Wild form of Echinacea purpurea for the maximum wildlife support. It tolerates more shade than the cultivars, but also usually requires a bit more moisture.
So you can use it's advantage and plant in areas with some shade (especially in hot and dry position, it wilst easily or scorches the leaves). For very dry and hot spots rather use drought tolerant E. pallida, E. angustifolia, E. tennesseensis, E. paradoxa or E. simulata.
Easy to grow perennial for prairie style borders, conventional flower beds, public spaces and gardens, small private gardens, cottage gardens, rain gardens. The possibilities of use and combinations are nearly never ending.
Good companions can be Agastache, Aster, Asclepias (tuberosa, sullivantii, purpurascens), Baptisia, Eupatorium, Eryngium, Gaura, Helenium, Monarda, Phlox, Rudbeckia, Solidago, Veronicastrum, medium sized or tall native prairie grasses like Adropogon gerardii, Eragrostis spectabilis, Panicum virgatum, Schizachyrium scoparium, Sporobolus heterolepis, …
Unforgettable combinations paired with non-native perennials such as Eryngium, Echinops, hardy Geranium, Hemerocallis, Kniphophia, Origanum, Perovskia, grasses like Pennisetum,…
If you like annuals, combine it with single colored cultivars of Cleome, Cosmos, Zinnia or Verbena bonariensis or annual grasses like Pennisetum setaceum 'Rubrum' and others.
Blooming time : June/July to August/September
Size : 4' tall x 1.5' wide
USDA zones : 3 to 8/9
Culture: sun, half sun, half shade, dappled shade, average soil, clay, loam, rocky soil, drained soils. In comparison to hybrids, wild form tolerates less drought, but can be fairly happy with some shade during the day and here in Bloomington, IN (zone6), we can see it quite often on the edge of the woods, or even in dappled shade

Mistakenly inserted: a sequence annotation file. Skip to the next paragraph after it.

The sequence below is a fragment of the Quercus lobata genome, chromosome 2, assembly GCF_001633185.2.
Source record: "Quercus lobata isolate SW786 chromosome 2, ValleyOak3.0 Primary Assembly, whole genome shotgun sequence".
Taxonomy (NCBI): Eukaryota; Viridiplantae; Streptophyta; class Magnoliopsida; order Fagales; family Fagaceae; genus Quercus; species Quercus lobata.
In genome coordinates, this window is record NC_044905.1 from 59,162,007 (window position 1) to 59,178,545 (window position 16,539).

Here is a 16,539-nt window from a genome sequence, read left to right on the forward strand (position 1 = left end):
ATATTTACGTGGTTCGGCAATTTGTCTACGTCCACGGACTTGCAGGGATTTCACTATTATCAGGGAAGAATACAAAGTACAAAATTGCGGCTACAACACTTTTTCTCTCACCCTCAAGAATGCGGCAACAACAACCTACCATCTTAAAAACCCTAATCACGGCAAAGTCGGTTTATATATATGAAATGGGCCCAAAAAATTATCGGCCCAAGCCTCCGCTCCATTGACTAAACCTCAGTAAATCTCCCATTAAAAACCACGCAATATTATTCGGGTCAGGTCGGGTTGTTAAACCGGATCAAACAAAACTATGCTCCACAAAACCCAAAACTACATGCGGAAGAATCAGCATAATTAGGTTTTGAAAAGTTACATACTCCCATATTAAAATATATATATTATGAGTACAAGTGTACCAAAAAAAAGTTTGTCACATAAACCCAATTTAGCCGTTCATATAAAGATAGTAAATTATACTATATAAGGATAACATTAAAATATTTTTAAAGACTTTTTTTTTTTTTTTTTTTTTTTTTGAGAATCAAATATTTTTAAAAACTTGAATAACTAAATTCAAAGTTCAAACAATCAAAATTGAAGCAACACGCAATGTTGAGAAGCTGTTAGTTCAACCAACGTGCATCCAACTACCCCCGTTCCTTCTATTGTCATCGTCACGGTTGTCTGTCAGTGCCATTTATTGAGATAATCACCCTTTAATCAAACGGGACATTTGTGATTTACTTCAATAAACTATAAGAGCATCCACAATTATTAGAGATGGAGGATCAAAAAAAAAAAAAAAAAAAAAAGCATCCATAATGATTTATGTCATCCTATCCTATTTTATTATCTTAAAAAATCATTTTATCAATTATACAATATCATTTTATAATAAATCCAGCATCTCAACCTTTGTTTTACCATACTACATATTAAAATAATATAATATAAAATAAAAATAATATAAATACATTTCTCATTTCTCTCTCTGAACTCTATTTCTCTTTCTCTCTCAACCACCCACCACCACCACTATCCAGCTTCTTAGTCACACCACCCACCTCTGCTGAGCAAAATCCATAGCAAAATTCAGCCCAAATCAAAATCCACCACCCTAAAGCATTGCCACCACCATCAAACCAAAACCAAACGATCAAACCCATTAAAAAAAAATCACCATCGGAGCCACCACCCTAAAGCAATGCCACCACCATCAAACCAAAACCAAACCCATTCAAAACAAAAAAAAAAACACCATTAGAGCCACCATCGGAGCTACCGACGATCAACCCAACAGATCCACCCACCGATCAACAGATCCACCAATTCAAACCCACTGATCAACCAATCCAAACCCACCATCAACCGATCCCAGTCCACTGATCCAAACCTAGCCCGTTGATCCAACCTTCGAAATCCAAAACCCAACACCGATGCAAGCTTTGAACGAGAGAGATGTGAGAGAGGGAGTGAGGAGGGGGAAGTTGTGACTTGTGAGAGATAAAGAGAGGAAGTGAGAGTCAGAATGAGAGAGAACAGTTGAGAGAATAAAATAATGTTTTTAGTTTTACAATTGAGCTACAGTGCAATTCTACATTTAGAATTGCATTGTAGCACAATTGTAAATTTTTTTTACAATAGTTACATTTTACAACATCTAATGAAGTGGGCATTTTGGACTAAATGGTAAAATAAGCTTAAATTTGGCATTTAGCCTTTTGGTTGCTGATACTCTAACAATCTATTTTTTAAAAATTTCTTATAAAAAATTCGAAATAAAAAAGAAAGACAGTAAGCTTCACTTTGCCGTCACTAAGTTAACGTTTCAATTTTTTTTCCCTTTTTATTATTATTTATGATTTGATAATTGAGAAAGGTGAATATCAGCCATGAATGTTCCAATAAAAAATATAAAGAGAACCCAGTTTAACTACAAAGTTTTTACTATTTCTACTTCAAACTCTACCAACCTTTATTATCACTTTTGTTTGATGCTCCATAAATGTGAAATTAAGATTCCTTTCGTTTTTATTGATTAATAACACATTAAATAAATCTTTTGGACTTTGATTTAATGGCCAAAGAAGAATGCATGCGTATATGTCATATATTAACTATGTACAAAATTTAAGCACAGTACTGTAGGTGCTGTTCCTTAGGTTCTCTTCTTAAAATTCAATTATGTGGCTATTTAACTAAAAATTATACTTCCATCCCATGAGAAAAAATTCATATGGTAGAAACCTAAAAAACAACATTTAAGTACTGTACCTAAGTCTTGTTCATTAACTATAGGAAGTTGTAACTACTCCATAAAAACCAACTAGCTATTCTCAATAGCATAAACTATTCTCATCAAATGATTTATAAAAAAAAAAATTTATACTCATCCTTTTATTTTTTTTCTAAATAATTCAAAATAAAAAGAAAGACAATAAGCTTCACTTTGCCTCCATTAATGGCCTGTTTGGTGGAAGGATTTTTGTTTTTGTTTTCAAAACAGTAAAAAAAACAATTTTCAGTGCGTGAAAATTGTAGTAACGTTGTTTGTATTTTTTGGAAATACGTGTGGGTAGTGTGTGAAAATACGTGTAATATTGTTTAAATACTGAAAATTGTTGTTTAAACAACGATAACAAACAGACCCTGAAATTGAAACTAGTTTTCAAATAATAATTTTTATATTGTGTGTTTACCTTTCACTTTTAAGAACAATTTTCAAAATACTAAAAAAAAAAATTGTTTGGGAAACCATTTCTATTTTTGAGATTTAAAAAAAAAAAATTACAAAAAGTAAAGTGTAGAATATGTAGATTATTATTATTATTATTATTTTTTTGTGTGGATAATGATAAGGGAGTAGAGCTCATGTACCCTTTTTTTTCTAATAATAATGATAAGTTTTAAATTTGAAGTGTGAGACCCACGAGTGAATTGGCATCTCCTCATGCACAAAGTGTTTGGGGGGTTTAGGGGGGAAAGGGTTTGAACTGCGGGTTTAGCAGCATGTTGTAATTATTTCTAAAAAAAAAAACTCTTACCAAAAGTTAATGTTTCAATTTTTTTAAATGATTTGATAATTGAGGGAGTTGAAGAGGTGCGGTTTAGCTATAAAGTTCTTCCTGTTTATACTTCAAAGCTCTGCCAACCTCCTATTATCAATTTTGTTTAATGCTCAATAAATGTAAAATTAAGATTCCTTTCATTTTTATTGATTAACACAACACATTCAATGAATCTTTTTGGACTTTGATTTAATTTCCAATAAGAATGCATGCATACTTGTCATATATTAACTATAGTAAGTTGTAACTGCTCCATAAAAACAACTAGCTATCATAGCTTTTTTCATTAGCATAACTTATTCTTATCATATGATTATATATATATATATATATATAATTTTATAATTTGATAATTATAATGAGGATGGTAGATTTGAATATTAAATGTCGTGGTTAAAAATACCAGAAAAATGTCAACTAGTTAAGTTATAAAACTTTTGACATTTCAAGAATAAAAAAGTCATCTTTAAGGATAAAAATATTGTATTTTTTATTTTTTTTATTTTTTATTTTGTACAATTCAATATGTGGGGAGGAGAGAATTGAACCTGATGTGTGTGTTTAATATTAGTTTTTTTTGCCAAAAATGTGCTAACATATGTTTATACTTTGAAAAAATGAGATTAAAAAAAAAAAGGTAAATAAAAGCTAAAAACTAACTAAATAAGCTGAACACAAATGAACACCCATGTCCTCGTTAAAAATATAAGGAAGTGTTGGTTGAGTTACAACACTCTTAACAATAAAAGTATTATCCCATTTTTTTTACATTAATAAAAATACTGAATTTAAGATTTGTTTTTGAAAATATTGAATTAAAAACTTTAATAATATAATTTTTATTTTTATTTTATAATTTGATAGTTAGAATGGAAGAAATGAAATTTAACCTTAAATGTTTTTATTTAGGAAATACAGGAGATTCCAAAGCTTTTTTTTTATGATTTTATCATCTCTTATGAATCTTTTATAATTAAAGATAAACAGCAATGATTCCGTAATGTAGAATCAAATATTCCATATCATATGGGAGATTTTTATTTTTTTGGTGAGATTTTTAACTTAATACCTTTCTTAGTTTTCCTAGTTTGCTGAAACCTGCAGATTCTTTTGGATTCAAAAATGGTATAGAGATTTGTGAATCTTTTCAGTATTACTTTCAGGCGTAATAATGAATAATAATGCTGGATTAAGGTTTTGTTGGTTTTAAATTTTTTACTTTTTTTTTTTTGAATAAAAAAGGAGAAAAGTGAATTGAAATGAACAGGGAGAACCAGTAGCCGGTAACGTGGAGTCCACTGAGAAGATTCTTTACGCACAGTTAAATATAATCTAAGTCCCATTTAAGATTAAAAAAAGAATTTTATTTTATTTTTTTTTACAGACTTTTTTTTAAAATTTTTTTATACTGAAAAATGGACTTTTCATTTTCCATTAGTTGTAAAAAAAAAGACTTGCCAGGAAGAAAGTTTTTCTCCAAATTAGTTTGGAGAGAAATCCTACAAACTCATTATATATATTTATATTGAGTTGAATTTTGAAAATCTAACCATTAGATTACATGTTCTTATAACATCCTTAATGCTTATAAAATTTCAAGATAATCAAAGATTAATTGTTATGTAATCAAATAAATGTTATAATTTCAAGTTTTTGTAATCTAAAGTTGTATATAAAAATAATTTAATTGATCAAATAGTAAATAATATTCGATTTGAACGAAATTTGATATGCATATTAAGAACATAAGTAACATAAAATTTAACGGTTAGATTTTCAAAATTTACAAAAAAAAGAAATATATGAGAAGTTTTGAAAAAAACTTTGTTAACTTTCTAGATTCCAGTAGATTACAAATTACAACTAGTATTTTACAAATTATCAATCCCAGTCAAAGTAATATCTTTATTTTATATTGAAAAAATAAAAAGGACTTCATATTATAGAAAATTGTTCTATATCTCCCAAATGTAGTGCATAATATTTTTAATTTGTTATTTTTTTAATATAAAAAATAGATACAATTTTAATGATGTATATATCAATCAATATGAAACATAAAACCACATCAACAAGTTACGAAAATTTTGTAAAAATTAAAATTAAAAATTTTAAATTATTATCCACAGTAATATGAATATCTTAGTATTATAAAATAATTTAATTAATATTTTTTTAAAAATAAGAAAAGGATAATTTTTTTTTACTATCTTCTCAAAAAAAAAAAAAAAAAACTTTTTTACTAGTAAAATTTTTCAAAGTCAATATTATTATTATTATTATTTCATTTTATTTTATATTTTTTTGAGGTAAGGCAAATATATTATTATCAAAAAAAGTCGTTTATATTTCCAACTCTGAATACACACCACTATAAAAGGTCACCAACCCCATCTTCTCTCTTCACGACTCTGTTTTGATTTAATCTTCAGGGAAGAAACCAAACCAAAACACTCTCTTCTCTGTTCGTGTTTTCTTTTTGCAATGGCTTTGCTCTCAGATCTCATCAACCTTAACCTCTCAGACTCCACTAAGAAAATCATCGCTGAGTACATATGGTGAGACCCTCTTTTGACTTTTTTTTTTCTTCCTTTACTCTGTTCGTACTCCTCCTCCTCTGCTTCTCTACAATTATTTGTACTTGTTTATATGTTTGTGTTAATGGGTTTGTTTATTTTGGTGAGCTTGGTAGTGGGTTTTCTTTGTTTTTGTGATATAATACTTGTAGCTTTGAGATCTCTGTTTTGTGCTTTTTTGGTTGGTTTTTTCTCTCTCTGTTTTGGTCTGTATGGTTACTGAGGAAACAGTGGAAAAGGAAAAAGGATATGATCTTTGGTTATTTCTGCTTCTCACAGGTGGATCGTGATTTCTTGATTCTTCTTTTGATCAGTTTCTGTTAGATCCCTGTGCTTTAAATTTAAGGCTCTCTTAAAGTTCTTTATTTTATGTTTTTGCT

Moisture Needs : medium-moist, medium, medium-dry, average drought tolerant - on fully exposed south facing and drier spots can scorch leaves, so for these areas it's better to use more drought tolerant E. pallida, E. angustifolia, E. tennesseensis other narrow-leaved coneflowers.
Origin: can be found in Eastern North America, native to moist prairies, meadows and open woods, woodland edges of the central to southeastern United States, see the USDA distribution map.
Deer/rabbit resistant : yes/yes
Attracts Butterflies or Pollinators : monarch plant and true pollinator magnet for native bees (long-tongued bees = bumblebees,digger bees, leaf-cutting bees), halictid bees, bee flies, honey bees. Magnet for many butterflies and skippers, who seek for the nectar - Monarchs, Fritillaries, Painted Ladies, Swallowtails, Sulfurs, and Whites. Caterpillars of the Silvery Checkerspot Butterfly feed on the foliage and several moths feed on the flowers.
Attracts Hummingbirds : yes. Attracts little song birds and goldfinch feed on the seeds.
Pot Size : 3.5" x 4" deep perennial pot
Picture copyright : US Perennials nursery